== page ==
Having said all that, I do realize that there is no point in pretending to ignore relevant historical and socio-political processes that have led to the contemporary condition. In other words: Slovenians have gone from being the village champions (Yugoslavia) to becoming the Olympic losers (Western Europe). Instead of the colonization which accompanied the politics of Italianization, Germanization and Serbization, all of which were fought against not in the least because the enemy was possible to define, we are now facing the situation of anonymous multinational capital. Its formidable forces are discussed in Slavoj Zizek's essay "Multiculturalism or the Cultural Logic of the Multinational Capitalism" (Zizek 1997, pp 102-103), in which the world-renowned philosopher bitterly argues that multinational capital no longer calls for the use of unmediated violence, since particular cultures are much more effectively destroyed by the global market itself.
How to respond to this challenge? I have no original answer. As a poet, though, I simply think that inspiration may still be drawn from the rich heritage of Slovenian cultural innovation and experiment, if not directly from literary works of art. Not very comforting, I admit. Yet, it is most likely the only comfort one can get. A political program that would ignore the spiritual and cultural component of national identity in Slovenia's efforts to join the European Union would soon place the government in a position of managing a perhaps better paid yet sorrowfully hollowed-out labor force, whose main attraction for foreign investment would be its comparatively low hourly wage.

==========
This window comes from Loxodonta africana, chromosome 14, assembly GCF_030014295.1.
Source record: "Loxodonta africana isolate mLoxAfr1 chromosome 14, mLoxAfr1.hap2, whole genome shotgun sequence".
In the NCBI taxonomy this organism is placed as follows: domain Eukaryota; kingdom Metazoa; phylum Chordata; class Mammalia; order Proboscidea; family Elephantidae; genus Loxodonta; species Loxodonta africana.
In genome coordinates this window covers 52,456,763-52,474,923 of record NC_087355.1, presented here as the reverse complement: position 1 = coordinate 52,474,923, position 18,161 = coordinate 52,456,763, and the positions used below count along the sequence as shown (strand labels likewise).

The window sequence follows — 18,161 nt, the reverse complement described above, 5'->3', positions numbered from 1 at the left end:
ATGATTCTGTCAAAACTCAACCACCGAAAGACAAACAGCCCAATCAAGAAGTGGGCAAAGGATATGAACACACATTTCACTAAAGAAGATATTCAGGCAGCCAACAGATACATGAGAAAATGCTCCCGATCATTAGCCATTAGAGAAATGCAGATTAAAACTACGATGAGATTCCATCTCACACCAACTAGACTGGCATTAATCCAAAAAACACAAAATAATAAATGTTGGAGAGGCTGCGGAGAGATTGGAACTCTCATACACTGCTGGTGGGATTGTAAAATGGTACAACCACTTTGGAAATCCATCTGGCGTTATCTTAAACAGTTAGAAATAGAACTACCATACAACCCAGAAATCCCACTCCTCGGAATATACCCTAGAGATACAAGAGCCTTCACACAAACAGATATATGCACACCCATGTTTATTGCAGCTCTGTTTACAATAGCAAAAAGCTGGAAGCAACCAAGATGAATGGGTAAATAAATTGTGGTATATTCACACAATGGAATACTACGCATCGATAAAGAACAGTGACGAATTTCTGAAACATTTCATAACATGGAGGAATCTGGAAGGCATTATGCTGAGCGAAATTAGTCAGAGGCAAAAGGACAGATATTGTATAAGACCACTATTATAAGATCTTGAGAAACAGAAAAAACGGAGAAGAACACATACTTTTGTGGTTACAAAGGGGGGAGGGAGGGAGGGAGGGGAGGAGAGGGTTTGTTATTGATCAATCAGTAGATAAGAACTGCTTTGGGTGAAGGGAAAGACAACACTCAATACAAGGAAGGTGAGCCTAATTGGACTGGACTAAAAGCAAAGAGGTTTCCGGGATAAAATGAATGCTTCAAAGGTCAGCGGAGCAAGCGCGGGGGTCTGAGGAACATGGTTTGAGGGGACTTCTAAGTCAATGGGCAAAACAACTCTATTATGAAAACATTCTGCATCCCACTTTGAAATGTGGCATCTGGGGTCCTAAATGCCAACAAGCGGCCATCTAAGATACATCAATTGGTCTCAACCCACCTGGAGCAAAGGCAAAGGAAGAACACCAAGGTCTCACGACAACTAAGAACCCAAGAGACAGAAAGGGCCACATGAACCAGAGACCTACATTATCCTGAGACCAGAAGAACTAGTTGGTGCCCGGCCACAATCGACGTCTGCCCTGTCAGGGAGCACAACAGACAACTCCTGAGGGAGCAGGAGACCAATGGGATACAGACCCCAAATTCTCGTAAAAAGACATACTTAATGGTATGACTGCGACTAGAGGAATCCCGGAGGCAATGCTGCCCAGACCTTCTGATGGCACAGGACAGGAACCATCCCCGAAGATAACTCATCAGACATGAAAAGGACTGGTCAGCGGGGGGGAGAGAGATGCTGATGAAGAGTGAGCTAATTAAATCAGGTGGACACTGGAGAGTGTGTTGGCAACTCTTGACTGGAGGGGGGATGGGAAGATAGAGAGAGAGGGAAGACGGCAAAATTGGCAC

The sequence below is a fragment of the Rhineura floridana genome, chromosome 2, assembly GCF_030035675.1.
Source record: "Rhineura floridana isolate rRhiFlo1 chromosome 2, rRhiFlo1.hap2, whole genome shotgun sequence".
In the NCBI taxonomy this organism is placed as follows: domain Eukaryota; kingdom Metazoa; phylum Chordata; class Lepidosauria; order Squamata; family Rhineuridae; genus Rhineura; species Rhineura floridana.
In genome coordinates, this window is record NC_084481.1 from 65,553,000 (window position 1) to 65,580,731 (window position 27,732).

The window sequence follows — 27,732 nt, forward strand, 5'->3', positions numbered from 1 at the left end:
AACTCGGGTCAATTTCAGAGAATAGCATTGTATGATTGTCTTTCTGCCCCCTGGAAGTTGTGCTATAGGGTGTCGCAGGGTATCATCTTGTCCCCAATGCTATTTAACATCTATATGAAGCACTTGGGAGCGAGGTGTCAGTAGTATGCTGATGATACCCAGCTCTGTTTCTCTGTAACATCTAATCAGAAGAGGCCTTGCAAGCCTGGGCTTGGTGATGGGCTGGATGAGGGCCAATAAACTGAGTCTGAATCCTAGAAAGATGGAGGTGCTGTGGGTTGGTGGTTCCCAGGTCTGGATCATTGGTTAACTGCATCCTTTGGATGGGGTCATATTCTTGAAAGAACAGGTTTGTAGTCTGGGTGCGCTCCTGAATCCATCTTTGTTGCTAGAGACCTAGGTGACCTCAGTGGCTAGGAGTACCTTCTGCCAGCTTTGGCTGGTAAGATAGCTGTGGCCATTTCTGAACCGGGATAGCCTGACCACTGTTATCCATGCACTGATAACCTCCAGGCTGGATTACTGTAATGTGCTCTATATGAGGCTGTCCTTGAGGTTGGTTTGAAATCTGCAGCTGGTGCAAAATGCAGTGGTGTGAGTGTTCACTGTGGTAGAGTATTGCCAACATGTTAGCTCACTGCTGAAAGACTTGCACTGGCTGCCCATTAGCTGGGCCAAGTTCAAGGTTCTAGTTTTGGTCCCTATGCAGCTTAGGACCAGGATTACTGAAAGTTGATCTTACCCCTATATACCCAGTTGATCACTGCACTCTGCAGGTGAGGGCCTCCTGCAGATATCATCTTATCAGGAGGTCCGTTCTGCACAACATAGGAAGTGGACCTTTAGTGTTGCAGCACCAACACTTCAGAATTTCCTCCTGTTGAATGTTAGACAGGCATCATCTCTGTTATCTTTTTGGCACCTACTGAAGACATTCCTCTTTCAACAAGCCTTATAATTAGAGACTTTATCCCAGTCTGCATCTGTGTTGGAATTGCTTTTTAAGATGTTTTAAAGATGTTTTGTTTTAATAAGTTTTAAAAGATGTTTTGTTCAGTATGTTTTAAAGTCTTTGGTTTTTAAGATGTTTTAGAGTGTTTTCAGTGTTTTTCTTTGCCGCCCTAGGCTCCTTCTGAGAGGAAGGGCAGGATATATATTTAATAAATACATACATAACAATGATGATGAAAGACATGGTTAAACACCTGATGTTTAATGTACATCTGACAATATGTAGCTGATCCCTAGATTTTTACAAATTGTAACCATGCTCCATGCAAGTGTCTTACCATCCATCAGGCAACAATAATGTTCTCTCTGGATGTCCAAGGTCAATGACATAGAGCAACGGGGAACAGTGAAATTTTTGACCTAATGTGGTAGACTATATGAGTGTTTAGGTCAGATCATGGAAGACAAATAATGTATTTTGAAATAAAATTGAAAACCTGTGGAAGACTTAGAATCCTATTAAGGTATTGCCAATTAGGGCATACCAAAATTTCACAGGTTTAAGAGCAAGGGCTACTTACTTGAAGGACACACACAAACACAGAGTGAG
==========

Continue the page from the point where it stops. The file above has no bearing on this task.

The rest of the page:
A responsible attitude towards the national tradition is essential to the extent that culture is not a gift from our ancestors but something Slovenians have borrowed from their own grandchildren. Today's situation is less than promising. In Central and Eastern Europe, one is dealing with ethnic fundamentalism which prioritizes the "Blut und Boden" ideology on the one hand and is witnessing the upsurge of a national liberalism, triggered by the social-Darwinist logic of the market.
Benjamin Barber, American theorist of communitarianism, described these intertwined processes in his meticulously researched Jihad vs. McWorld (Barber 1995) as a mixture of hatred, the exclusiveness of the tribal form and the all-embracing maximization of profit. Despite their mutual hostility, specific movements founded on the grounds of ethnic, religious or cultural obsessions with a prescribed method of communication, which Barber ominously calls Jihad, as well as movements of "McWorld" (aspirations for uniformity and homogenization promoted by global corporations) share many similarities. The underlying idea of both is a dismissal of democracy. Jihad uses the bloody policy of ethnic exclusivism, while McWorld prefers the bloodless economy of profit. The result of the former is voluntary blindness within which the traitors of the tribal "cause" are persecuted, while the latter offers up the consumerist rigor mortis, in which we all do nothing else b ut "entertain ourselves to death."